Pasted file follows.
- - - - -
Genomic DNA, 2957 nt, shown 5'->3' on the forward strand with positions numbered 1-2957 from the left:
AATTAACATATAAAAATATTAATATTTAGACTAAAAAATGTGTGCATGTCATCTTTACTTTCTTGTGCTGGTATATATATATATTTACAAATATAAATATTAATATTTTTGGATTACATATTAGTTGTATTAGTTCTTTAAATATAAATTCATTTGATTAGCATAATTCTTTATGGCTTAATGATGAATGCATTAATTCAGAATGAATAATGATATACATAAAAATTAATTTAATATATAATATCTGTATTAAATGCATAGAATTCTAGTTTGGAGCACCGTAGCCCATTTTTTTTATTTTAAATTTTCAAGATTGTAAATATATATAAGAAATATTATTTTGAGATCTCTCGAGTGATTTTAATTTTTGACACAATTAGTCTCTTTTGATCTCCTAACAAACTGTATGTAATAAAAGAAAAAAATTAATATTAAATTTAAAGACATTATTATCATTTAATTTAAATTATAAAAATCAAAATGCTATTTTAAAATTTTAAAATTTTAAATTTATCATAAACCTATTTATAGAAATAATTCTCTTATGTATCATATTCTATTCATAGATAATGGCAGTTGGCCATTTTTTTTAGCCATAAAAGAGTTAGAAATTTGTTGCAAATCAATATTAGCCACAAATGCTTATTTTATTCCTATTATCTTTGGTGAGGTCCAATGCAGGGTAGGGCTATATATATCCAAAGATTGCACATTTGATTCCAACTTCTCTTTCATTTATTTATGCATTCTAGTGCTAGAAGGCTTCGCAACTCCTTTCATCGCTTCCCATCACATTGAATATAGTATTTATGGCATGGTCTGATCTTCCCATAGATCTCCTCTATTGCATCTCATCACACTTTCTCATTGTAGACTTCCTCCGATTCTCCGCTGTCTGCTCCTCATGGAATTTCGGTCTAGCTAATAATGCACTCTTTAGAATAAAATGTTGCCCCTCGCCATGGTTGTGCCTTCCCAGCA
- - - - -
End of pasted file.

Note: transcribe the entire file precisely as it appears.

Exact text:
Genomic DNA, 2957 nt, shown 5'->3' on the forward strand with positions numbered 1-2957 from the left:
AATTAACATATAAAAATATTAATATTTAGACTAAAAAATGTGTGCATGTCATCTTTACTTTCTTGTGCTGGTATATATATATATTTACAAATATAAATATTAATATTTTTGGATTACATATTAGTTGTATTAGTTCTTTAAATATAAATTCATTTGATTAGCATAATTCTTTATGGCTTAATGATGAATGCATTAATTCAGAATGAATAATGATATACATAAAAATTAATTTAATATATAATATCTGTATTAAATGCATAGAATTCTAGTTTGGAGCACCGTAGCCCATTTTTTTTATTTTAAATTTTCAAGATTGTAAATATATATAAGAAATATTATTTTGAGATCTCTCGAGTGATTTTAATTTTTGACACAATTAGTCTCTTTTGATCTCCTAACAAACTGTATGTAATAAAAGAAAAAAATTAATATTAAATTTAAAGACATTATTATCATTTAATTTAAATTATAAAAATCAAAATGCTATTTTAAAATTTTAAAATTTTAAATTTATCATAAACCTATTTATAGAAATAATTCTCTTATGTATCATATTCTATTCATAGATAATGGCAGTTGGCCATTTTTTTTAGCCATAAAAGAGTTAGAAATTTGTTGCAAATCAATATTAGCCACAAATGCTTATTTTATTCCTATTATCTTTGGTGAGGTCCAATGCAGGGTAGGGCTATATATATCCAAAGATTGCACATTTGATTCCAACTTCTCTTTCATTTATTTATGCATTCTAGTGCTAGAAGGCTTCGCAACTCCTTTCATCGCTTCCCATCACATTGAATATAGTATTTATGGCATGGTCTGATCTTCCCATAGATCTCCTCTATTGCATCTCATCACACTTTCTCATTGTAGACTTCCTCCGATTCTCCGCTGTCTGCTCCTCATGGAATTTCGGTCTAGCTAATAATGCACTCTTTAGAATAAAATGTTGCCCCTCGCCATGGTTGTGCCTTCCCAGCA